TILLER et al.
Rehearing Denied May 15, 1951.
Judgment reversed and cause remanded.
Charlie W. Clark, Marshall W. Haislip, of Phoenix, for appellants.
Scott and Green, Shimmel, Hill & Hill, all of Phoenix, for appellee.
De Concini, Justice. Udall, C. J., and Stanford, Phelps and La Prade, JJ., concur.
De Concini, Justice.
[72 Ariz. 13] Thelma Tiller, plaintiff-appellant, brought suit against Dr. Ernest E. Von Pohle, defendant-appellee, for injuries to her person which she allegedly suffered by reason of defendant's negligence in the performance of a surgical operation upon her.
The facts as appear in the record show that on or about December 26, 1946, plaintiff was in ill health and consulted defendant, a licensed practicing physician and surgeon, who diagnosed plaintiff's condition as being extra-uterine pregnancy and who advised her that an immediate abdominal operation was necessary. On that day plaintiff submitted to such operation which was performed by defendant, assisted by a Dr. R. W. Rosenquist. Plaintiff alleges that immediately following said operation she developed severe pains in her abdominal region at about the same place where defendant had made the incision, and for two years thereafter suffered extreme and excruciating pain in that part of her body.
Following this operation plaintiff, on several occasions, consulted defendant and complained to him of her painful condition; on these occasions defendant assured plaintiff that the operation had been a complete success and that her suffering was caused by common gas pains. At other times, following the operation, defendant diagnosed plaintiff's malady as anemia and tilted uterus. Various treatment was rendered plaintiff by defendant but the alleged pain and suffering persisted. From the testimony of various witnesses it appears that following this operation plaintiff lost about thirty pounds, was unable to eat solid foods, was unable to sleep, vomited frequently, became extremely nervous, and was so physically incapacitated that it was impossible for her to fulfill her duties as a wife and mother.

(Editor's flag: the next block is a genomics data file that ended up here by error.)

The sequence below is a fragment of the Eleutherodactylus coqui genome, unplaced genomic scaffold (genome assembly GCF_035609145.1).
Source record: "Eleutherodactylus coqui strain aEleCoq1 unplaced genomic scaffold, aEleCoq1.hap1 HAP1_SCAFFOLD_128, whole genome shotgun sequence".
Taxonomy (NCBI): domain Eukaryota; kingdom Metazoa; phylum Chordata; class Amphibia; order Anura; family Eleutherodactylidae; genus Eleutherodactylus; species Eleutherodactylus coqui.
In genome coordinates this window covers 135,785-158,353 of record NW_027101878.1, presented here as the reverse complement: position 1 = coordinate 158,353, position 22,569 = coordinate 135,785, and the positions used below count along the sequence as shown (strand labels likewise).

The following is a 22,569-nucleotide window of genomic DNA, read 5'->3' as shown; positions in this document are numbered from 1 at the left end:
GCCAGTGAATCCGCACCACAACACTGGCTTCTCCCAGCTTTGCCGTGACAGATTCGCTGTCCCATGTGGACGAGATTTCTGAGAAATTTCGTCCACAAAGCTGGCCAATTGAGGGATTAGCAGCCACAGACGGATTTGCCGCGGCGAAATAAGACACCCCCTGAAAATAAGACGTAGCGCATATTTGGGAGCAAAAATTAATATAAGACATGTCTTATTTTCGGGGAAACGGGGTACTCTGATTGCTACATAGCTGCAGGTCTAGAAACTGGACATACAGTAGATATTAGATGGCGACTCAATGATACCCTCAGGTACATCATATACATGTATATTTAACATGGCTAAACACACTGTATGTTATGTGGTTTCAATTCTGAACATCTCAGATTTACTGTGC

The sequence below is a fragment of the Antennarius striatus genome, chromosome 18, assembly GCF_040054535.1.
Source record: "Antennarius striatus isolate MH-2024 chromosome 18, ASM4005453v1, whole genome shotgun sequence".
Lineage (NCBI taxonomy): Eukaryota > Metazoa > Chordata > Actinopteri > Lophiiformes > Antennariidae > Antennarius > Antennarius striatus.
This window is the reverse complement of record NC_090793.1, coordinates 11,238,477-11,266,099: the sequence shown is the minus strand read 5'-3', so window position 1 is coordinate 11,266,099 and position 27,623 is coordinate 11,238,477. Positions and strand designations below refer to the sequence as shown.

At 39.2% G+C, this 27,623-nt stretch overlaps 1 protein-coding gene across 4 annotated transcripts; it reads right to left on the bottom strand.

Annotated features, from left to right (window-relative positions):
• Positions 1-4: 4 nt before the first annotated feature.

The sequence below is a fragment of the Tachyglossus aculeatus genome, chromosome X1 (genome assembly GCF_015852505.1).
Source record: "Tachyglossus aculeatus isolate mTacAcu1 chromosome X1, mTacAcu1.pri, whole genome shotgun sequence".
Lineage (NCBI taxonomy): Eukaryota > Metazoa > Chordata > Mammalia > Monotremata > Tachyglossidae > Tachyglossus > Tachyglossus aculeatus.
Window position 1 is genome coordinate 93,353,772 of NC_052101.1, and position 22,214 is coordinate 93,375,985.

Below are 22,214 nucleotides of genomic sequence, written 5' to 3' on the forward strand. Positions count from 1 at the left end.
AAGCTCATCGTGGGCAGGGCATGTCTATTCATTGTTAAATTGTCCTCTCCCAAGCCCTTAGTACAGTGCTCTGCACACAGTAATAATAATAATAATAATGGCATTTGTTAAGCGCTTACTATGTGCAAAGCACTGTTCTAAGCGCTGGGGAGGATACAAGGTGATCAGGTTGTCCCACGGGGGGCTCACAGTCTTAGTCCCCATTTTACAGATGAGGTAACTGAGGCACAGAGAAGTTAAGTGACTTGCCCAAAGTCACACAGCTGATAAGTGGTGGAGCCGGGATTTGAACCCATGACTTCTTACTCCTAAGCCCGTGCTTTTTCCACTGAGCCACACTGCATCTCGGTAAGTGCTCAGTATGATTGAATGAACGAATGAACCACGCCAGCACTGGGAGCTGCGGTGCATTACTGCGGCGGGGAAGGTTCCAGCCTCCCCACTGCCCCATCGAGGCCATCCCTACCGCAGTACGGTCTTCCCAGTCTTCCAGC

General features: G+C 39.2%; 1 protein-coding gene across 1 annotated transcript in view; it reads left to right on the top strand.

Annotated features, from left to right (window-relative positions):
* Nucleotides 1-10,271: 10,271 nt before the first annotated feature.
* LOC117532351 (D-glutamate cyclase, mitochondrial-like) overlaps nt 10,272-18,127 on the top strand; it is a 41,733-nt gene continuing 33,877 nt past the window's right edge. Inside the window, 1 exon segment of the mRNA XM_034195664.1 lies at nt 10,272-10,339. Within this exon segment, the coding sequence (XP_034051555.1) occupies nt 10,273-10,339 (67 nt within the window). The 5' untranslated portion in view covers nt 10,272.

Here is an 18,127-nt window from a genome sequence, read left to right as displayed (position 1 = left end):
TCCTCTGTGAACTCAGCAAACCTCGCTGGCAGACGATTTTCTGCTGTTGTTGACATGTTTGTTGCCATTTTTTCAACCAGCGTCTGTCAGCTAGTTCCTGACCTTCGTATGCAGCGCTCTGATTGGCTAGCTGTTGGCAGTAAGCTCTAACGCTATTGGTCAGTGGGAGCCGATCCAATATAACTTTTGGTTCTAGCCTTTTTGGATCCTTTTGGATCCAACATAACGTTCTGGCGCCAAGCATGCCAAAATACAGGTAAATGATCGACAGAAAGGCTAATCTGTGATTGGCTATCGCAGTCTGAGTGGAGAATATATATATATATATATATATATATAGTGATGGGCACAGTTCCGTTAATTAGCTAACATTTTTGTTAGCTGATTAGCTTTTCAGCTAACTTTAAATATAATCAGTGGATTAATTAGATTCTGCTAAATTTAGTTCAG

On March 18, 1949, plaintiff underwent a second abdominal operation performed by Dr. Rosenquist who was assisted by defendant Von Pohle. During the performance of this second operation there was, [72 Ariz. 14] according to defendant, removed from plaintiff's large bowel, where it joins the small intestine, a cloth sack approximately ten inches wide by sixteen or eighteen inches long. The proof shows that these two operations were the only ones ever performed on plaintiff's body.
At the close of plaintiff's evidence defendant moved for a directed verdict on the ground that plaintiff offered no evidence tending to prove negligence on the part of the defendant, which motion was granted. From the judgment entered thereon and from the denial of plaintiff's motion for a new trial and for arrest of judgment, plaintiff appeals.
Plaintiff assigns that the trial court erred in granting this motion for a directed verdict. In support of this assignment of error plaintiff contends that where a patient submits herself to the care and custody of a surgeon for the purpose of having an abdominal operation performed while the patient is under anesthetic and unconscious; and where later, upon a following operation a cloth sack of considerable size is found in the patient's body in the immediate area wherein such operation was performed; and where the only operations ever performed on the patient were the first in which the surgeon's negligence is alleged, and the second one wherein the cloth sack is ...